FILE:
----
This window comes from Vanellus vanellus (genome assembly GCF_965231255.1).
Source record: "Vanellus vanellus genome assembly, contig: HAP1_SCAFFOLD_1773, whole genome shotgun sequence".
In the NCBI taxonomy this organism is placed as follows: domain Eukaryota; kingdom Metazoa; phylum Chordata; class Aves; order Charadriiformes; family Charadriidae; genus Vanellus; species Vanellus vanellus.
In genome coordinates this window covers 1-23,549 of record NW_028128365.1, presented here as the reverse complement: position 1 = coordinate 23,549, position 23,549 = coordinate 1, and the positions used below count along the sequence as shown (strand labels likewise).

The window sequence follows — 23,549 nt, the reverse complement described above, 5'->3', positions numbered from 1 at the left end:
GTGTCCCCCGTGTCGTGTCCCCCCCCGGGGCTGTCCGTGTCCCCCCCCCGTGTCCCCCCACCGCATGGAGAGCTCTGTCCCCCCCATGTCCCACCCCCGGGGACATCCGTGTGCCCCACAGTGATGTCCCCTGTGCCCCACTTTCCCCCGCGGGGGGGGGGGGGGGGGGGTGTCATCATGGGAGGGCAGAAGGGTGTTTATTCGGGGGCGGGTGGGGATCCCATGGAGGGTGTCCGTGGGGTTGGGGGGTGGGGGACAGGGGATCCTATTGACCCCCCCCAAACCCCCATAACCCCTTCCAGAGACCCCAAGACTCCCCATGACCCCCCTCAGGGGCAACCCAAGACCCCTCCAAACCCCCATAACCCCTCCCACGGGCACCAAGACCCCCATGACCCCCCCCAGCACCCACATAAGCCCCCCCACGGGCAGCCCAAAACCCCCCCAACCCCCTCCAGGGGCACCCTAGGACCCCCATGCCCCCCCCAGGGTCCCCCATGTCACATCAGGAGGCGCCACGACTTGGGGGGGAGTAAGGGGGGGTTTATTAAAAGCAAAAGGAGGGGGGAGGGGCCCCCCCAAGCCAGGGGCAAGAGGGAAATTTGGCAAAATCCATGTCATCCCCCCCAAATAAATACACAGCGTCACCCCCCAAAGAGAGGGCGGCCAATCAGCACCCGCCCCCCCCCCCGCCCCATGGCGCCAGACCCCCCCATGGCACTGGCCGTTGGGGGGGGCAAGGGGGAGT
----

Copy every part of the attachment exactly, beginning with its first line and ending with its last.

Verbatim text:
This window comes from Vanellus vanellus (genome assembly GCF_965231255.1).
Source record: "Vanellus vanellus genome assembly, contig: HAP1_SCAFFOLD_1773, whole genome shotgun sequence".
In the NCBI taxonomy this organism is placed as follows: domain Eukaryota; kingdom Metazoa; phylum Chordata; class Aves; order Charadriiformes; family Charadriidae; genus Vanellus; species Vanellus vanellus.
In genome coordinates this window covers 1-23,549 of record NW_028128365.1, presented here as the reverse complement: position 1 = coordinate 23,549, position 23,549 = coordinate 1, and the positions used below count along the sequence as shown (strand labels likewise).

The window sequence follows — 23,549 nt, the reverse complement described above, 5'->3', positions numbered from 1 at the left end:
GTGTCCCCCGTGTCGTGTCCCCCCCCGGGGCTGTCCGTGTCCCCCCCCCGTGTCCCCCCACCGCATGGAGAGCTCTGTCCCCCCCATGTCCCACCCCCGGGGACATCCGTGTGCCCCACAGTGATGTCCCCTGTGCCCCACTTTCCCCCGCGGGGGGGGGGGGGGGGGGGTGTCATCATGGGAGGGCAGAAGGGTGTTTATTCGGGGGCGGGTGGGGATCCCATGGAGGGTGTCCGTGGGGTTGGGGGGTGGGGGACAGGGGATCCTATTGACCCCCCCCAAACCCCCATAACCCCTTCCAGAGACCCCAAGACTCCCCATGACCCCCCTCAGGGGCAACCCAAGACCCCTCCAAACCCCCATAACCCCTCCCACGGGCACCAAGACCCCCATGACCCCCCCCAGCACCCACATAAGCCCCCCCACGGGCAGCCCAAAACCCCCCCAACCCCCTCCAGGGGCACCCTAGGACCCCCATGCCCCCCCCAGGGTCCCCCATGTCACATCAGGAGGCGCCACGACTTGGGGGGGAGTAAGGGGGGGTTTATTAAAAGCAAAAGGAGGGGGGAGGGGCCCCCCCAAGCCAGGGGCAAGAGGGAAATTTGGCAAAATCCATGTCATCCCCCCCAAATAAATACACAGCGTCACCCCCCAAAGAGAGGGCGGCCAATCAGCACCCGCCCCCCCCCCCGCCCCATGGCGCCAGACCCCCCCATGGCACTGGCCGTTGGGGGGGGCAAGGGGGAGT